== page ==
by Chris Curran, Partner, Diamond Management & Technology Consultants

CIO Tenure Worries: Are Competing Roles Dragging You Down?

Apr 22, 2010
CIOIT Leadership

At a time when technology's role in our everyday lives should be garnering more power for the CIO, data shows that many CIOs find themselves struggling to rationalize dual "staff" and "line" roles within the organization. Chris Curran shares advice on how CIOs can strive for longer tenure.

With the men’s and women’s NCAA basketball tournaments wrapped up and the seasons officially over, the coaching carousel can earnestly shift into high gear. In the corporate world, while there may not be a uniform season for executive turnover, many recent headlines have been linked to the topic of “CIO tenure.”

Why Is the CFO Still Boss of IT?

There is some troubling new data related to the role of the CIO which, in turn, could point toward a direct relationship with CIO tenure. Half of the respondents in Diamond Management & Technology Consultants’ soon-to-be-released Digital IQ 2010 survey report that more than 30 percent of the dollars spent on IT is done outside of IT. Power in any organization usually follows those who can create new revenue and value, but our survey shows that 75 percent of the CIO’s innovation role is internally facing.

We surveyed 592 executives for this year’s study, with respondents comprising equal parts business leaders and IT leaders for purposes of balance. Questions cover an array of issues, ranging from attitudes about IT’s contribution to corporate competitiveness, to business/IT alignment, to IT management practices.

The Digital IQ results indicate that CIOs who are involved in the strategic planning of the organization are more likely to drive business success. At a time when technology is reinventing marketing and competition, and information is often the product, the CIO is the only member of the executive team who fills both “staff” and “line” roles. Moving forward, the trick will involve successfully managing these dual roles.

While this will keep many a CIO up at night, it begs the question, “How can CIOs be losing power and influence at the very time that they should be gaining it?” Apps for the iPhone are changing our expectations of mobile capability; Facebook has 400 million users; Coke and Pepsi have embraced social media as a new means to get their message out; the giant Siemens is using YouTube to tell its message to doctors and technicians alike; massive data mining is creating new insight, and data visualizations making these insights more usable—and the pace of change is increasing each day.

Forty-six percent of both business and IT executives surveyed for the Digital IQ say the CIO is not an active participant in their companies’ business strategy development. With developments in areas such as cloud computing and pay-as-you-go IT, business leaders will raise more questions about the role CIOs and their IT departments should play. With such uncertainty surrounding the CIO, it’s easy to see why a quarter of them are fired based on performance, and their average tenure still hovers between four and five years—with “burnout” and “poor fit” as the lead factors in many cases.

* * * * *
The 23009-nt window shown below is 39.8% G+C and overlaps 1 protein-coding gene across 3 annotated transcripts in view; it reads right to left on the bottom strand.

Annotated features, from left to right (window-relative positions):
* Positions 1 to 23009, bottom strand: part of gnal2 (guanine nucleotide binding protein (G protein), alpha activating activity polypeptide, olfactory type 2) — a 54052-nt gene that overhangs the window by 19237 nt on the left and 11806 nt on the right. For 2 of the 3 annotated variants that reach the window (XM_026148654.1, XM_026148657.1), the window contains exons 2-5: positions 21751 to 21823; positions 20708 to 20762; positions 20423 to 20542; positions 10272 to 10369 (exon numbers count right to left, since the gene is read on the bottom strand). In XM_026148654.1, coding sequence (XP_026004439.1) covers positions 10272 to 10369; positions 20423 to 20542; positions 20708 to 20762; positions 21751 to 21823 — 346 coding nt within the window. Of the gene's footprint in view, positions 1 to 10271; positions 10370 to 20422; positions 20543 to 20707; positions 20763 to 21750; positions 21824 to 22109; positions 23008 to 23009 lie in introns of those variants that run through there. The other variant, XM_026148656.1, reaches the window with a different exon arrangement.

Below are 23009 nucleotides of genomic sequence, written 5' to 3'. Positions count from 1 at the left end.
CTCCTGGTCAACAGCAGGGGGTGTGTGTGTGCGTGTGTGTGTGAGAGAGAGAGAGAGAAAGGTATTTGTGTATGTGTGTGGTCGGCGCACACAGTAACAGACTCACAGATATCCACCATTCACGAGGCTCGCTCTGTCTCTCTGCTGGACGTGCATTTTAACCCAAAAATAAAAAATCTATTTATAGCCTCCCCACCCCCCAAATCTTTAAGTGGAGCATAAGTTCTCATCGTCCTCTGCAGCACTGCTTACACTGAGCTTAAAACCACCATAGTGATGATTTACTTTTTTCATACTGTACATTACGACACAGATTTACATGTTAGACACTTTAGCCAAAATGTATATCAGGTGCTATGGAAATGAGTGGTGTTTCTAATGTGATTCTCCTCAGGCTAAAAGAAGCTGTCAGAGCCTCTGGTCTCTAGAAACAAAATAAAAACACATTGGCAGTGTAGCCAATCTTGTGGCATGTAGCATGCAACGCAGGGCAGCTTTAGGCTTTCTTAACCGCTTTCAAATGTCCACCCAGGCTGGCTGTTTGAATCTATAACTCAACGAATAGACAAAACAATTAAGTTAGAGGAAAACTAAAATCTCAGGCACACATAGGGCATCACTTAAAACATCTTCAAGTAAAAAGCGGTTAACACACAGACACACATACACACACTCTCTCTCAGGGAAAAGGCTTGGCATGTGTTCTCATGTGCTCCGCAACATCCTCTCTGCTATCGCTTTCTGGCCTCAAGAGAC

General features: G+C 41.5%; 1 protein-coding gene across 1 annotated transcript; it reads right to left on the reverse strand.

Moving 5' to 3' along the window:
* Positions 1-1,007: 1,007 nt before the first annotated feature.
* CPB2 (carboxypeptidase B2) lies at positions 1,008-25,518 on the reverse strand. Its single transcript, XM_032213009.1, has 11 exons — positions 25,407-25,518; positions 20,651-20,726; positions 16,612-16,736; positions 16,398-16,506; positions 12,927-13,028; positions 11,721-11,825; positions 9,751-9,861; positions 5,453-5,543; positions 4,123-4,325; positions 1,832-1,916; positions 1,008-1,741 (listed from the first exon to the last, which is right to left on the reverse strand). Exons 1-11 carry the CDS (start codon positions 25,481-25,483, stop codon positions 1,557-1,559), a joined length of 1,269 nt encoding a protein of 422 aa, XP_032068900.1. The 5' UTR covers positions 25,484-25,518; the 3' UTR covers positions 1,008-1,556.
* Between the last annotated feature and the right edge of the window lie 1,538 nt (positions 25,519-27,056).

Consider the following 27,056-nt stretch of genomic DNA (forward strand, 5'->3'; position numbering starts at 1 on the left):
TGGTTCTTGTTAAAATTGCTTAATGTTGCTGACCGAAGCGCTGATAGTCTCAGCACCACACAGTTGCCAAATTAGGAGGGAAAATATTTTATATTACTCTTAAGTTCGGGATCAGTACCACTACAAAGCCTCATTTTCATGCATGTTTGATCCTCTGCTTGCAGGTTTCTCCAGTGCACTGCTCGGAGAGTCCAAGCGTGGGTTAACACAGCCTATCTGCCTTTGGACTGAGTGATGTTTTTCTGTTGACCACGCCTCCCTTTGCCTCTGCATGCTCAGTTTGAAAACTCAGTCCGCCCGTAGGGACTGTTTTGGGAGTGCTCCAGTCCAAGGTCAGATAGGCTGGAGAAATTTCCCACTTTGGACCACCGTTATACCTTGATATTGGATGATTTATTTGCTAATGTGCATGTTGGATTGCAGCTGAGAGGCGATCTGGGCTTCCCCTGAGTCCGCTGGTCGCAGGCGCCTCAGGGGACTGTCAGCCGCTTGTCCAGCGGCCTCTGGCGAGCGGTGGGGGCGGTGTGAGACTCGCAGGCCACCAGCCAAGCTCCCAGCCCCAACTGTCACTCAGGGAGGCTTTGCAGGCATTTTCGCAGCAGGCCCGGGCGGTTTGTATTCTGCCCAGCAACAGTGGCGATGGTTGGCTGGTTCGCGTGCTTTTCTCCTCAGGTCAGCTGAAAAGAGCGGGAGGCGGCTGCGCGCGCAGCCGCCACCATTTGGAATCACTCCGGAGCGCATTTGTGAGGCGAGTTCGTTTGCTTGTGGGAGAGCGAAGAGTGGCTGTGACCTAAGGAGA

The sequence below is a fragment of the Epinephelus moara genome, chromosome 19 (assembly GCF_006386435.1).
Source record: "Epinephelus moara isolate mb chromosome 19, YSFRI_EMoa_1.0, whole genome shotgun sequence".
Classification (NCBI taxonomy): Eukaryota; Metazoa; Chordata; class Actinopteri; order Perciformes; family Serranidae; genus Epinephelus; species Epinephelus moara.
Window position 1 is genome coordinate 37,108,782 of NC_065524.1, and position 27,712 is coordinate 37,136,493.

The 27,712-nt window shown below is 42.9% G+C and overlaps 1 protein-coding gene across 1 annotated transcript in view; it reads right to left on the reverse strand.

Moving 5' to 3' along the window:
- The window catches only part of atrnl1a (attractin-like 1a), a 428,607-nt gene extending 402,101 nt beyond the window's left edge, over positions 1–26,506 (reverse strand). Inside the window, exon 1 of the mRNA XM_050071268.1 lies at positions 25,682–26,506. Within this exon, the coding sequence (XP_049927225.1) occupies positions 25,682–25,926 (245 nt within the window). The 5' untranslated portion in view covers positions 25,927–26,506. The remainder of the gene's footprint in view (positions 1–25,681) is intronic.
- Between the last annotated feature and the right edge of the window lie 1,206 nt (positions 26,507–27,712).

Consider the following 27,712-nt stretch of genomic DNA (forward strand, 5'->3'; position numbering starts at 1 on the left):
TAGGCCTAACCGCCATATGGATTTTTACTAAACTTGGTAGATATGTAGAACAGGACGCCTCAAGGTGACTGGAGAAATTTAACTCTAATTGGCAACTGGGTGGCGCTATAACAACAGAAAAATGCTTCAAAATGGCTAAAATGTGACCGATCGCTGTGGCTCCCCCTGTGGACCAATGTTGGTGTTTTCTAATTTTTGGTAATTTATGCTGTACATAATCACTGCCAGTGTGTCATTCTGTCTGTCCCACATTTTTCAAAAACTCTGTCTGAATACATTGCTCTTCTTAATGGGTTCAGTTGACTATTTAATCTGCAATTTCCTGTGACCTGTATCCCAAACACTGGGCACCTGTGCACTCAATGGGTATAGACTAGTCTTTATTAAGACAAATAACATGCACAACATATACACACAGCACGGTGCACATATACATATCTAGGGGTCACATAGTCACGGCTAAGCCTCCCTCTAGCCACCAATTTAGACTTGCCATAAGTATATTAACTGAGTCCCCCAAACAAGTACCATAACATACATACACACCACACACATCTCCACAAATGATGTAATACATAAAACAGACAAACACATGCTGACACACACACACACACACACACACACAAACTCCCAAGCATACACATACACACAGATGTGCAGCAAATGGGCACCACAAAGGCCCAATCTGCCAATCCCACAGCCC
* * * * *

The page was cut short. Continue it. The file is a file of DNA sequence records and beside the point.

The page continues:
Integrating to Innovate

The top-performing companies in this year’s survey differentiated themselves by more closely integrating business and IT. However, based on the survey data, roughly half of respondents—both business and IT—are neutral or agree with the statement that the CIO does not have a positive working relationship with the company’s business leaders. Does that sound like a key ingredient for a lengthy CIO tenure?

Providing support for all internal functions of the company while also helping to provide information-based products and services, the CIO has become a sort of “Jekyll and Hyde” of the organization. Most firms are seeing a whole new wave of technology affecting marketing, service, sales, and brand. From iPhone apps to the incredible power of social media and everything in between, logic dictates that the CIO should have even more influence than ever—because technology is more important than ever to the creation of revenues and profits.

If a CIO cannot clearly define both roles, the two could be split up. “Administrative” tasks could be given to an executive who is not a C-level player, someone who likely reports to the CFO or the chief administrative officer. The line responsibilities could migrate to other line executives who have profit and loss responsibility.

CIOs who are involved in creating outside-facing innovation and demand, are the ones who will continue to earn the “C” in their titles. In our sample, only 25 percent of CIOs were involved in the creation of market-facing innovations. We also find those CIOs who are involved in the strategic planning of the organization are more likely to drive business success. So, now is the time to see how much you are contributing to growing the top line, and expanding the bottom line—unless you’re prepared to lose your “C.”

Chris Curran is Diamond Management & Technology Consultants’ Chief Technology Officer and managing partner of the firm’s technology practice. He writes the CIO Dashboard blog at, and can be reached at or @cbcurran on Twitter.

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